Jinzo Ninger Kikaider (人造人間キカイダー) was a tokusatsu series created by Shotaro Ishinomori that started in 1972. It was accompanied by a manga from the legendary author being publish concurrently with the TV version in the pages of Weekly Shonen Sunday. The series follows the adventures of Jiro, an android created by the kind Dr, Konmyoji who opposes the evil organization DARK and its Master, Professor Gill. Gill sends out evil androids each week with plans to conquer Japan and capture or kill Jiro. When things get tough, Jiro can transform into his stronger form, the android hero Kikaider!
In 2000, an anime version of the series, much more faithful to the manga than the live-action version was released. It was entirely Android Kikaider: The Animation and was followed by a 4 episode sequel entitled Android Kikaider 01: The Animation which was an anime version of the sequel to the tokusatsu series of the same name. This version was dubbed into English and aired on Cartoon Network as part of their Adult Swim programming block.
Of special note was a one shot OVA unreleased in the US entitled The boy with the Guitar: Kikaider vs Inazuman which created and anime crossover between Ishinomori’s live-action heroes Kikaider and Inazuman.
This one might be cheating a little but there is no way I could mention anime adaptations of Tokusatsu shows without talking about the anime versions of Tsuburaya’s classic Ultraman series. The thing is, the various anime versions are not straight adaptations but sequels, series that happen in the same universe or comedic spin-offs of the original.
For example, 1979′s The Ultraman (ザ☆ウルトラマン) is actually the 8th entry in the Ultraman franchise, following 1974′s Ultraman Leo. As such, it is set in the same universe as the other Ultra series but introduces a brand new hero, Ultraman Joneus (or Ultraman Jonias) who is also referred to as Ultraman Joe. Like Leo before him, Joneus does not hail from the Land of Light in Nebula M78 but from another planet, U40. He works in his human form of Choichiro Hikari with the Scientific Defense Guard to protect Earth from aliens and monsters. The series was co-produced by Tsuburays Productions and the Tokyo Broadcasting System (TBS). It was animated not by Tsuburaya themselves but by Nippon Sunrise, who would find fame as the animators of the Mobile Suit Gundam franchise that started the same year.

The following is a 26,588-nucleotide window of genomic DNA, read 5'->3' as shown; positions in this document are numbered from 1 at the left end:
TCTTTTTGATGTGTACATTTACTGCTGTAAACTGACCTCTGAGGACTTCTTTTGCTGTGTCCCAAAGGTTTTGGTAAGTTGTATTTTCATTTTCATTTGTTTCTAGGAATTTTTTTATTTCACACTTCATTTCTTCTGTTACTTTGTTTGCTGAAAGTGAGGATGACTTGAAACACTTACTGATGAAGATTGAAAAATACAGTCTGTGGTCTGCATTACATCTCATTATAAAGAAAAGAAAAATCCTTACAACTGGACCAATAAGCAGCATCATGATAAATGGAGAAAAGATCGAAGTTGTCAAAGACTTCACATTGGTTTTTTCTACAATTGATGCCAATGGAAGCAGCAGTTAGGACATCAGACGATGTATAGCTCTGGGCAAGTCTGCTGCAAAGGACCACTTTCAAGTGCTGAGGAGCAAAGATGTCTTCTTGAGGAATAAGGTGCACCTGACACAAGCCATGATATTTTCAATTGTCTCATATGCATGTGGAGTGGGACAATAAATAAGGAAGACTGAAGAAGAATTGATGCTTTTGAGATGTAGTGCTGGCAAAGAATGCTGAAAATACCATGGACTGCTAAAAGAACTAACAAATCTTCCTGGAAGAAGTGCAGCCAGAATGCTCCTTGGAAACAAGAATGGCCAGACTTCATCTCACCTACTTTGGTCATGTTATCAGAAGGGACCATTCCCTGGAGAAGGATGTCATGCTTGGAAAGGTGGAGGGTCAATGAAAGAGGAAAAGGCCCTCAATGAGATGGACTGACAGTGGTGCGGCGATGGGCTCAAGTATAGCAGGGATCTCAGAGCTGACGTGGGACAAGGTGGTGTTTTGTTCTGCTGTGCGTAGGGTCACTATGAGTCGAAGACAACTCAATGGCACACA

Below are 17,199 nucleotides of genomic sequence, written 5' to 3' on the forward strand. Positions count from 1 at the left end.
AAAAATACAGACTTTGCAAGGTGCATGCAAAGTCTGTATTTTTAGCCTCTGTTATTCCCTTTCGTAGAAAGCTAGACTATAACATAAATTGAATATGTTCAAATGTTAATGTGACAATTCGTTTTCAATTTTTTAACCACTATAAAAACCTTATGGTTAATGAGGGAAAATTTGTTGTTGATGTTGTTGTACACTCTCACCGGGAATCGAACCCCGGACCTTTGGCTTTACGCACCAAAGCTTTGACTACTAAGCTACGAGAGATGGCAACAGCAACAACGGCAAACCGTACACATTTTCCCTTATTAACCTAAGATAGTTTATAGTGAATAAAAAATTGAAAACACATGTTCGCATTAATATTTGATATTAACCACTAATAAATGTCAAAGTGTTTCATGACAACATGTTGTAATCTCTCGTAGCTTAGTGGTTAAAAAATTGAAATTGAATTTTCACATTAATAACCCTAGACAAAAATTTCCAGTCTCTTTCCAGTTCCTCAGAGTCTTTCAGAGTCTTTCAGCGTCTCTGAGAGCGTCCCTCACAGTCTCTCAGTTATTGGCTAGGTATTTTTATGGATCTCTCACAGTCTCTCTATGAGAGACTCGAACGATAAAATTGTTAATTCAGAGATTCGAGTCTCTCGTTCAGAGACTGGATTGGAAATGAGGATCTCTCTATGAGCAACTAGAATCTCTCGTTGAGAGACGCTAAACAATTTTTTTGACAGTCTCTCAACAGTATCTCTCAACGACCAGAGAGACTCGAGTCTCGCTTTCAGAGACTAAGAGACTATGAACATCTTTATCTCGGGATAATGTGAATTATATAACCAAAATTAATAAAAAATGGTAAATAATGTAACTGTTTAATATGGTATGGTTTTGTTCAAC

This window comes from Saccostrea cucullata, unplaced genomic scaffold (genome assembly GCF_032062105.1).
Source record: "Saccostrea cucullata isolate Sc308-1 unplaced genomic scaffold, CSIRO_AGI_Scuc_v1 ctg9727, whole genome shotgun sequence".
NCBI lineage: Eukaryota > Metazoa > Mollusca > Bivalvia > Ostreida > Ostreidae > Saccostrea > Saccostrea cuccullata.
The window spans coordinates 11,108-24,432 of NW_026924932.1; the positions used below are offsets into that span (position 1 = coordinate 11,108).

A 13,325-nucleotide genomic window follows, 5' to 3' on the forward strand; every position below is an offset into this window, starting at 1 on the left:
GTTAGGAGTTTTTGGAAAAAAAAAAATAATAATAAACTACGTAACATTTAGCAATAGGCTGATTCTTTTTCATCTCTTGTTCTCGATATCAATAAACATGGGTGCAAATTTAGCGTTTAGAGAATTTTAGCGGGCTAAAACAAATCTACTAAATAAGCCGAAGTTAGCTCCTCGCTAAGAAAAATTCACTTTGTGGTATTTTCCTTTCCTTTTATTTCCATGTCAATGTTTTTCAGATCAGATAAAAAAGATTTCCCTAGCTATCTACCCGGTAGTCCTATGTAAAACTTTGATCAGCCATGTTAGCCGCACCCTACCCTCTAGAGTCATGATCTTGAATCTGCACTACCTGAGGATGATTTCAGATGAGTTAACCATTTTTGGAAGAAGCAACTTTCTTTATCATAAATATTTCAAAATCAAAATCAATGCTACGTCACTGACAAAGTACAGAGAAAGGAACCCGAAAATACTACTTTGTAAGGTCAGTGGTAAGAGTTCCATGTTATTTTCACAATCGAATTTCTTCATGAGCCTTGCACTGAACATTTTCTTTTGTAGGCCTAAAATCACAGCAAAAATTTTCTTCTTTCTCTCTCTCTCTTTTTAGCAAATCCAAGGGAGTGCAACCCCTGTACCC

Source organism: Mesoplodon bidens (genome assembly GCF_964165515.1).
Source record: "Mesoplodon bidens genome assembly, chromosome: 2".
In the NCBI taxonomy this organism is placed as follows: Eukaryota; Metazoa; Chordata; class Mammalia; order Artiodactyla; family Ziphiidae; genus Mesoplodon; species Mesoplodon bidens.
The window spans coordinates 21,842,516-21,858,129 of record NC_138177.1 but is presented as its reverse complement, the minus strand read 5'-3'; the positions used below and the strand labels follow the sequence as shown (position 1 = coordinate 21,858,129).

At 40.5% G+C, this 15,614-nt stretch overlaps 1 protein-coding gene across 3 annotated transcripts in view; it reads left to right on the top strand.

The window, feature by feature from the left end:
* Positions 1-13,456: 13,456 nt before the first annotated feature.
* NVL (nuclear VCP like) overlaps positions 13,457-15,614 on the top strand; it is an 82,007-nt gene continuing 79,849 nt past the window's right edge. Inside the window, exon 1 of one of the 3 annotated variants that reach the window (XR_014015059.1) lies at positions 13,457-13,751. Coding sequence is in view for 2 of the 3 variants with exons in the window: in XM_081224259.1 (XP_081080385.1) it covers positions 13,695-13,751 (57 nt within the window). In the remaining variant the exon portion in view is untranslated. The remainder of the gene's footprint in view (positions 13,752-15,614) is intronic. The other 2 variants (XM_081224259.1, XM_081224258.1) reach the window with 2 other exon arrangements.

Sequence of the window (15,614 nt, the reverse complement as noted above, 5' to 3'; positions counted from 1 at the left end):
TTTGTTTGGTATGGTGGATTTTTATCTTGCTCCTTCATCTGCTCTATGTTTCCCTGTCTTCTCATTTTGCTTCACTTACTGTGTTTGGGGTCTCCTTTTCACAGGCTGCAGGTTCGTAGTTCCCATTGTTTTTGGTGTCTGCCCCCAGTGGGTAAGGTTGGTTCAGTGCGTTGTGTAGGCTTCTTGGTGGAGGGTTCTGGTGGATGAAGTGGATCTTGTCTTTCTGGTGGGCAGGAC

It was released on video in the US as Ultraman II: The Further Adventures of Ultraman which included only a dub of the first four episodes. The name were altered for the Americanized version and episodes 3 and 4 were swapped in order.
In 1987 there was another animated Ultraman, this time a co-production between Tsuburaya Productions and American animated studio Hanna-Barbera entitles Ultraman: The Adventure Begins or, in Japan, Ultraman USA.
This series followed the adventures of three American stunt pilots who crash after a sudden, mysterious flash of light but emerge from the wreckage unscathed. They are later told they have become merged with a trio of heroes from the planet Altara in Nebula M78 and tasked with captured monsters who escaped from an offworld prison planet. The three, headquartered out of Mount Rushmore, call themselves collectively the Ultra Force and are made up of:
Though the series was co-produced in the USA, these Ultra Heroes are an official part of the series’ canon, appearing in Live Action form twice; once in the Shinseiki Ultraman Densetsu featurette and most recently in 2009′s
Mega Monster Battle: Ultra Galaxy Legend The Movie.
The film was released in the US by Ultra Action Video and L.A. Hero but has since gone out of print and is no longer available. It has also never been re-released on any modern video format and so lingers in the realm of VHS only lost releases.
There have been other animated Ultraman productions and spin-offs including the cat version Ultranyan:
As well as last year’s super deformed series focusing on girls who have inherited the souls of past Ultra Monsters: Kaiju Girls:
This is only the first part of what may end up being a lengthy series about anime adaptations of tokusatsu. Thank you to @tokugami for the idea!